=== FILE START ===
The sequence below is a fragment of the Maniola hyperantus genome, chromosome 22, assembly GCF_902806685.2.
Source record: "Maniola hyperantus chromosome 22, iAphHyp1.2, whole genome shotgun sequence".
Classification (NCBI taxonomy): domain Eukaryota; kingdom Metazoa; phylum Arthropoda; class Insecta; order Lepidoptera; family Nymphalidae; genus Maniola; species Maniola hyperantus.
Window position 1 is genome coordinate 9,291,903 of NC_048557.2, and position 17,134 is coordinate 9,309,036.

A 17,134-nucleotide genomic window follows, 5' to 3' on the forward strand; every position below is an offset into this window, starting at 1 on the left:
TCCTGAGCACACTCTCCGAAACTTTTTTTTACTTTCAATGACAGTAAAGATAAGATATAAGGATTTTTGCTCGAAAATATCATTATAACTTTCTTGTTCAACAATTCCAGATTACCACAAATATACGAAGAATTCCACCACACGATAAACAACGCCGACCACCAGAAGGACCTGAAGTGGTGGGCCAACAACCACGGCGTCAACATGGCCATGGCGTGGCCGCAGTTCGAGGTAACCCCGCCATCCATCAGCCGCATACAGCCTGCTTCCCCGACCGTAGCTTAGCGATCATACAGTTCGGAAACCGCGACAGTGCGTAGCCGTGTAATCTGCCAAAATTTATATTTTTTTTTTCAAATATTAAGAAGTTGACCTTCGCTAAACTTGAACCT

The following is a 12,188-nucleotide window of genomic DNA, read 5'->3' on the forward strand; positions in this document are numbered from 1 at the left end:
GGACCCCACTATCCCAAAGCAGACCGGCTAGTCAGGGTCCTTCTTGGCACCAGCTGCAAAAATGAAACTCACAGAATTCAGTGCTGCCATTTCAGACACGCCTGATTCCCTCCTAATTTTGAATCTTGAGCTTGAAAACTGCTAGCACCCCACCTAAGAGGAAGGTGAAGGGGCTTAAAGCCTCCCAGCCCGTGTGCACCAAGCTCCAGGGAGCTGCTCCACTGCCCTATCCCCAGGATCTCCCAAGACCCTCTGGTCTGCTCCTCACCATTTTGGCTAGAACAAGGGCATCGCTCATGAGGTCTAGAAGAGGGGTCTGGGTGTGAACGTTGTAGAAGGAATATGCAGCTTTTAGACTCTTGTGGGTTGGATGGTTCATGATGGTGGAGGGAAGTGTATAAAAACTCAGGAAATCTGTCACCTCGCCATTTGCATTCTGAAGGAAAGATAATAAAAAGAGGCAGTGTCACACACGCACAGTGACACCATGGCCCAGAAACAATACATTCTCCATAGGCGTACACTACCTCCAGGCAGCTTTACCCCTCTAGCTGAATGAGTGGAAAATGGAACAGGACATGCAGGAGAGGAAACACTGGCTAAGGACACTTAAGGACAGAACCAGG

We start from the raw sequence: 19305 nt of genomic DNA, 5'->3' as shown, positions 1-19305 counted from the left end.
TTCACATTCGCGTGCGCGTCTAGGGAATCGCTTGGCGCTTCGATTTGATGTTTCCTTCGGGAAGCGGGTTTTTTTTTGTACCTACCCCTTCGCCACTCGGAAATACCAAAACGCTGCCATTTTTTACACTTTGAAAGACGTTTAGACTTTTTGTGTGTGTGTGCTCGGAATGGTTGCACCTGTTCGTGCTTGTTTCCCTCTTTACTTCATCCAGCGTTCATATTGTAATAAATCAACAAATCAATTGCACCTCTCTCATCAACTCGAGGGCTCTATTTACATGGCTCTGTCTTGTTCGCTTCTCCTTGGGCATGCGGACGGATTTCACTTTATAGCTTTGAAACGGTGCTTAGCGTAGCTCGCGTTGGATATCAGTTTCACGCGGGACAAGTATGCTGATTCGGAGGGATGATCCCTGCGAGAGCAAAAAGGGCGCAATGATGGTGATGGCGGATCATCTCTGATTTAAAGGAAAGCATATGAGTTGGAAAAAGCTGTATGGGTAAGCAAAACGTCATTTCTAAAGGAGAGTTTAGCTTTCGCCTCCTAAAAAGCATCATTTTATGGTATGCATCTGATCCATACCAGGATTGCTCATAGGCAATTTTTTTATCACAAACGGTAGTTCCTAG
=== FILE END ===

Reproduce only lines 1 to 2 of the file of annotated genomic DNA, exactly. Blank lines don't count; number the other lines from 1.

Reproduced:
The sequence below is a fragment of the Maniola hyperantus genome, chromosome 22, assembly GCF_902806685.2.
Source record: "Maniola hyperantus chromosome 22, iAphHyp1.2, whole genome shotgun sequence".